The MIPSACs of residency programs in internal medicine as estimated in this model is presented in Table 5. The fixed costs for a residency of any size are in excess of $640 000 per year under the assumptions included in this model in implementation of the internal medicine program requirements. Variable costs, the costs that are incurred on the basis of the number of trainees and the faculty time required to provide instruction, increase slightly with increasing numbers of residents. This is because of the allocation of additional administrative expense of program director and associate program director costs to support the increased number of trainees.
The annual per-resident fixed costs decrease dramatically as resident numbers increase, while variable costs per resident vary only slightly as the number of residents increases. Thus, the MIPSAC per resident varied inversely with the number of residents in the program. The annual MIPSAC per resident in a traditional model with a resident complement of 21 (7 residents per year) is $51 061. This decreases to $35 890, $28 930, and $26 610 for program complements of 42, 84, and 126 residents, respectively. The fixed, variable, and total annual MIPSAC for each model are graphically displayed in Figure 1, Figure 2, and Figure 3.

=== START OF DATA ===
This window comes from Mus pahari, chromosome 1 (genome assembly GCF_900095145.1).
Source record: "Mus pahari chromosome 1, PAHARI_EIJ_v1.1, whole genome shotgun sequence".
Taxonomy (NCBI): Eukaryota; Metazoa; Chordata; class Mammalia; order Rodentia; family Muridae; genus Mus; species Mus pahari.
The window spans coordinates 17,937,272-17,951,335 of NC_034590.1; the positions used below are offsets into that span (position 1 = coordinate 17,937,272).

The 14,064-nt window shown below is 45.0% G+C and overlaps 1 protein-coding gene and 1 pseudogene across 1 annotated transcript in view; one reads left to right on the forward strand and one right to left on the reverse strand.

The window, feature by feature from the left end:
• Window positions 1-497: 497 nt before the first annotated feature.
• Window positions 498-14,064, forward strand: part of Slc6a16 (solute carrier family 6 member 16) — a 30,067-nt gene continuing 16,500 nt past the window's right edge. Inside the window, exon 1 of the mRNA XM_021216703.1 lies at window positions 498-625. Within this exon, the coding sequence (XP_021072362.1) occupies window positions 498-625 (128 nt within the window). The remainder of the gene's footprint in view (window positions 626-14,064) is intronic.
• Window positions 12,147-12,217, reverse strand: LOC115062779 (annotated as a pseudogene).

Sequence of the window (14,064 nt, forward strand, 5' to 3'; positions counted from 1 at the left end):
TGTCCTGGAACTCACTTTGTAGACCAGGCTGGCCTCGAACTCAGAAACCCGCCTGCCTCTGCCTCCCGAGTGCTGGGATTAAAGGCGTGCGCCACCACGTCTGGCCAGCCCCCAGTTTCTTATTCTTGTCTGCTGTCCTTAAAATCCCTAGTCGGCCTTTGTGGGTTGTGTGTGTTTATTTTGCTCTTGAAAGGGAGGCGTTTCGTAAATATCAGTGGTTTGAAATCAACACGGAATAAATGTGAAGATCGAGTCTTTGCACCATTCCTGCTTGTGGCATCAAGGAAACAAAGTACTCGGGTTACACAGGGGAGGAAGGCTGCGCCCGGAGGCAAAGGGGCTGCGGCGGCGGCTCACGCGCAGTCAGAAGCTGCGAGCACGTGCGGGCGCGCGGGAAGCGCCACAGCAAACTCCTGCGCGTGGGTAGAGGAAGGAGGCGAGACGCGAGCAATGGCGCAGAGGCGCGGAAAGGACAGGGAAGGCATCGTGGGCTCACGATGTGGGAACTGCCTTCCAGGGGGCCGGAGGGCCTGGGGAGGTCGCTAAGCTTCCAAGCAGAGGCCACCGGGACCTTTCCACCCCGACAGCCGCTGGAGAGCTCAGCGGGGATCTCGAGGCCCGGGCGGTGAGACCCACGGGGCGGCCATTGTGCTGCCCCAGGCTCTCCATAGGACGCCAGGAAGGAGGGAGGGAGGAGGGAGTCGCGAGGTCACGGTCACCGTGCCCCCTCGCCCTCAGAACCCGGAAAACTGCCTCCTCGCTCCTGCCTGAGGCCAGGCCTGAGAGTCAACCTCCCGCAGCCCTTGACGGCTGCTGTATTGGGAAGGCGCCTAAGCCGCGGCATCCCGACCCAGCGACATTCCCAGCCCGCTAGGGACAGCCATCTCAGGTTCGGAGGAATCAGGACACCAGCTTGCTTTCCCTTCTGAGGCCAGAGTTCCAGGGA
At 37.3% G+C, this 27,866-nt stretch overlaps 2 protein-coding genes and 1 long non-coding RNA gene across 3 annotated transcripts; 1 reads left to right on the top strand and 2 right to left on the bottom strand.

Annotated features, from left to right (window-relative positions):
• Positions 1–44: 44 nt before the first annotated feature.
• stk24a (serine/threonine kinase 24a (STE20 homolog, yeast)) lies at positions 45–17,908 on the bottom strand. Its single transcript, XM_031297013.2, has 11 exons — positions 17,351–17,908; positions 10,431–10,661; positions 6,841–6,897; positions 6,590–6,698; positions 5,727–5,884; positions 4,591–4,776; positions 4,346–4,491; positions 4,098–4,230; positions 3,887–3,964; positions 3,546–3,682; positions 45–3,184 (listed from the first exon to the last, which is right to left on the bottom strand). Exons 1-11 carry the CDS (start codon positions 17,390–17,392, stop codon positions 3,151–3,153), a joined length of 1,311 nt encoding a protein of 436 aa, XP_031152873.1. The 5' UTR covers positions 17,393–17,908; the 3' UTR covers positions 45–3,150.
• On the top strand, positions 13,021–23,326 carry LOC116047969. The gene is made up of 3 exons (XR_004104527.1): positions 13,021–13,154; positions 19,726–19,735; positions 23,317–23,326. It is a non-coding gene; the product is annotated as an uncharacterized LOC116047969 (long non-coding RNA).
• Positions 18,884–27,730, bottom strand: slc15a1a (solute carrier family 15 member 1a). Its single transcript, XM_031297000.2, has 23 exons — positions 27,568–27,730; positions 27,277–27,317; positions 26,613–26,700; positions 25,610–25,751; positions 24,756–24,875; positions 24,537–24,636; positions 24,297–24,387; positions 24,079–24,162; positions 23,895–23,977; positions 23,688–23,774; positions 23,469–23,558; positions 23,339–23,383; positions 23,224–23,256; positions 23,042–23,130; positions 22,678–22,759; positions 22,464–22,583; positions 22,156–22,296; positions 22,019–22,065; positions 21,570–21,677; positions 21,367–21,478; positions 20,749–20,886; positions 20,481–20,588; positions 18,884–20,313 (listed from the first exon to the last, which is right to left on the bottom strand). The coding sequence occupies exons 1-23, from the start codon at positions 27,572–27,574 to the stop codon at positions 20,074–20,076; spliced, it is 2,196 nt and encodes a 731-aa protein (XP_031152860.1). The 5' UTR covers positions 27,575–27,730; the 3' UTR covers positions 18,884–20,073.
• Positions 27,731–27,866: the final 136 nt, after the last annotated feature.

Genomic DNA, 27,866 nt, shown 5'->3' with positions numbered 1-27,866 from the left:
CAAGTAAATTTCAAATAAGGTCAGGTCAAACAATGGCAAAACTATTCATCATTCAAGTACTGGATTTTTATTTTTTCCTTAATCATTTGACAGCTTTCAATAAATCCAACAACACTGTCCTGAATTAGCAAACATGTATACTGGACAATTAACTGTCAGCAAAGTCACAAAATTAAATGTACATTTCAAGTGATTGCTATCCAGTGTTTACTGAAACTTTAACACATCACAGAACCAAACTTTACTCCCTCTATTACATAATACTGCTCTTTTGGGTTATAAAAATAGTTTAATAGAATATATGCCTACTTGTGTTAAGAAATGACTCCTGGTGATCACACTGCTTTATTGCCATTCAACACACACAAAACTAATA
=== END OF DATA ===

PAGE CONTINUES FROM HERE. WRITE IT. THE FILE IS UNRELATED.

The differences calculated between inpatient intensive, outpatient intensive, and traditional models are less striking. The major factor influencing the differences in instructional component of costs is the assumption that ambulatory rotations (other than continuity clinic) have a resident-faculty ratio of 1:1. In contrast, the model assumed an inpatient consultation resident-faculty ratio of 2:1, decreasing the instructional component of cost per resident on inpatient rotations (more prevalent in the inpatient and traditional models) in comparison with outpatient rotations (more prevalent in the ambulatory model). In addition, a second continuity clinic is assumed in the outpatient intensive model, increasing faculty costs beyond those of the inpatient intensive model.
Also of note in Table 5 is the specific cost per resident when resident salary and fringe benefits are included. The range of cost per resident for programs based on a traditional model is $95 143, $79 972, $73 012, and $70 692 for resident complements of 21, 42, 84, and 126, respectively. The per-resident costs for MIPSACs plus resident salary and fringe benefit costs for an outpatient intensive residency program are $102 107, $86 935, $79 976, and $77 656 for resident complements of 21, 42, 84, and 126, respectively. Costs per resident in a traditional model are intermediate, approximately $400 more per year than the inpatient intensive structure at comparable program sizes. The ratio of the highest to lowest per-resident MIPSAC plus resident salaries and fringe benefits, based on program size, is 135%, 131%, and 135% for the inpatient intensive, outpatient intensive, and traditional models, respectively.